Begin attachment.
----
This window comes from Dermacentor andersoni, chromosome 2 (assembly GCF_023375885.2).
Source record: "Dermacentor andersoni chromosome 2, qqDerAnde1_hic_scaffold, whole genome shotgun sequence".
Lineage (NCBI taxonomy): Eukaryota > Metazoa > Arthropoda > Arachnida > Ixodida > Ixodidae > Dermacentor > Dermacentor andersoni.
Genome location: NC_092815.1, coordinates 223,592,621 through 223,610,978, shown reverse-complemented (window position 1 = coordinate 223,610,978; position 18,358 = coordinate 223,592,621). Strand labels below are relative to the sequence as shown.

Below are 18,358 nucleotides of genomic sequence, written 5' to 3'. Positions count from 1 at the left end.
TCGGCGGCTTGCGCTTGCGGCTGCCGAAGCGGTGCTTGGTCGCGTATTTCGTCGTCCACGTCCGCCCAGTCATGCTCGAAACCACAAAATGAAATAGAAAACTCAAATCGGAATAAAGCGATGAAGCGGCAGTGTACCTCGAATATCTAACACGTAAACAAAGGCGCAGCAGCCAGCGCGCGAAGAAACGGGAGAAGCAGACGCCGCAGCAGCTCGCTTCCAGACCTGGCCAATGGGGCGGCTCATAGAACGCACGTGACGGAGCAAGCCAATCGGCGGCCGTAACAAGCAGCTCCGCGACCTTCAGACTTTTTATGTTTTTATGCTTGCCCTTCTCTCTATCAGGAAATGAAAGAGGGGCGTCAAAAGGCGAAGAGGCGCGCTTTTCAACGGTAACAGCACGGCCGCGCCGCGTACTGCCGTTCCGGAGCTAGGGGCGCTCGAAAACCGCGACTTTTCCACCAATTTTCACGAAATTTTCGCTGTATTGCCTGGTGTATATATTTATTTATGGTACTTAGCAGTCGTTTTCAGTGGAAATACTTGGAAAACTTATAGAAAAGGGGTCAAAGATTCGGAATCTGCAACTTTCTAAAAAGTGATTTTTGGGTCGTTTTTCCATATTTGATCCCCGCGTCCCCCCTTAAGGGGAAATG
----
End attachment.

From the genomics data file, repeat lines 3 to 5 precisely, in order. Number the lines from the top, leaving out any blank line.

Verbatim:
Lineage (NCBI taxonomy): Eukaryota > Metazoa > Arthropoda > Arachnida > Ixodida > Ixodidae > Dermacentor > Dermacentor andersoni.
Genome location: NC_092815.1, coordinates 223,592,621 through 223,610,978, shown reverse-complemented (window position 1 = coordinate 223,610,978; position 18,358 = coordinate 223,592,621). Strand labels below are relative to the sequence as shown.

Below are 18,358 nucleotides of genomic sequence, written 5' to 3'. Positions count from 1 at the left end.